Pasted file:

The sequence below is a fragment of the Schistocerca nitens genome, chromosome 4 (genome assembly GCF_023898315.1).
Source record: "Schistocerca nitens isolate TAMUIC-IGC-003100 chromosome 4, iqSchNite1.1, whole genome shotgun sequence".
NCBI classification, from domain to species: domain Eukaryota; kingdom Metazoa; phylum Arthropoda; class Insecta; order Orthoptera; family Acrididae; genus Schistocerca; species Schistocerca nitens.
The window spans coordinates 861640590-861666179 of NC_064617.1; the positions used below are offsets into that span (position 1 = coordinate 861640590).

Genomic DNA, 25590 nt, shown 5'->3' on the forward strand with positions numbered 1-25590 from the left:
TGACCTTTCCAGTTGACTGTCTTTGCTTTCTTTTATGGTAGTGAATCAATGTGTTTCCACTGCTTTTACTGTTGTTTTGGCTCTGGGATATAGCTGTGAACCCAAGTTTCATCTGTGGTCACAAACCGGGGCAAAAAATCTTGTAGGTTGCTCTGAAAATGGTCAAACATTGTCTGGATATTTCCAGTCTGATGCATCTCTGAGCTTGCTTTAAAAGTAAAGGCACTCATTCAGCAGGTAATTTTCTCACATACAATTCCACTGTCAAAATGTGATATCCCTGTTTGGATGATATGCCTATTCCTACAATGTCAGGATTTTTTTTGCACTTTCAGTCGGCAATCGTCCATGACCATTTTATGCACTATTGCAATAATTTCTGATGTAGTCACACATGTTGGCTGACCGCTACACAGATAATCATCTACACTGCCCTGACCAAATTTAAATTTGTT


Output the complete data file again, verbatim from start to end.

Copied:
The sequence below is a fragment of the Schistocerca nitens genome, chromosome 4 (genome assembly GCF_023898315.1).
Source record: "Schistocerca nitens isolate TAMUIC-IGC-003100 chromosome 4, iqSchNite1.1, whole genome shotgun sequence".
NCBI classification, from domain to species: domain Eukaryota; kingdom Metazoa; phylum Arthropoda; class Insecta; order Orthoptera; family Acrididae; genus Schistocerca; species Schistocerca nitens.
The window spans coordinates 861640590-861666179 of NC_064617.1; the positions used below are offsets into that span (position 1 = coordinate 861640590).

Genomic DNA, 25590 nt, shown 5'->3' on the forward strand with positions numbered 1-25590 from the left:
TGACCTTTCCAGTTGACTGTCTTTGCTTTCTTTTATGGTAGTGAATCAATGTGTTTCCACTGCTTTTACTGTTGTTTTGGCTCTGGGATATAGCTGTGAACCCAAGTTTCATCTGTGGTCACAAACCGGGGCAAAAAATCTTGTAGGTTGCTCTGAAAATGGTCAAACATTGTCTGGATATTTCCAGTCTGATGCATCTCTGAGCTTGCTTTAAAAGTAAAGGCACTCATTCAGCAGGTAATTTTCTCACATACAATTCCACTGTCAAAATGTGATATCCCTGTTTGGATGATATGCCTATTCCTACAATGTCAGGATTTTTTTTGCACTTTCAGTCGGCAATCGTCCATGACCATTTTATGCACTATTGCAATAATTTCTGATGTAGTCACACATGTTGGCTGACCGCTACACAGATAATCATCTACACTGCCCTGACCAAATTTAAATTTGTT